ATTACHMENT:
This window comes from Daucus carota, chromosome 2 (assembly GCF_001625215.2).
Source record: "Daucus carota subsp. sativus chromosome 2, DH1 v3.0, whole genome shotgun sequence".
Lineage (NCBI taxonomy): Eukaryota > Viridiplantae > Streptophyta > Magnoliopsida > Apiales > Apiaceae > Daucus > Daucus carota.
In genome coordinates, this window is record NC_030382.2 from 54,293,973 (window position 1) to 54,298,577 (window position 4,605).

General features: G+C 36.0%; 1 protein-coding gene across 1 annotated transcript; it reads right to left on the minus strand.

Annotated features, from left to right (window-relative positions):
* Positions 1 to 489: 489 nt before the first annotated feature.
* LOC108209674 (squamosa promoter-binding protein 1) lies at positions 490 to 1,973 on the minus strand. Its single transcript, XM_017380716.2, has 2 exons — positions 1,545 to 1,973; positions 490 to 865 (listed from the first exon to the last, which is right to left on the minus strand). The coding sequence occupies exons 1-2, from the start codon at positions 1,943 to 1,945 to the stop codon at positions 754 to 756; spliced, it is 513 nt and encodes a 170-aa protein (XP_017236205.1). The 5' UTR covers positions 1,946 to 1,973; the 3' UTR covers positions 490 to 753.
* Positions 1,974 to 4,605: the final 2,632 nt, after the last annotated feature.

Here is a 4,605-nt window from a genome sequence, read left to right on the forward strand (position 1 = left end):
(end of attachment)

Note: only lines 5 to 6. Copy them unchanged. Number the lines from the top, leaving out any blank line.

General features: G+C 36.0%; 1 protein-coding gene across 1 annotated transcript; it reads right to left on the minus strand.

Annotated features, from left to right (window-relative positions):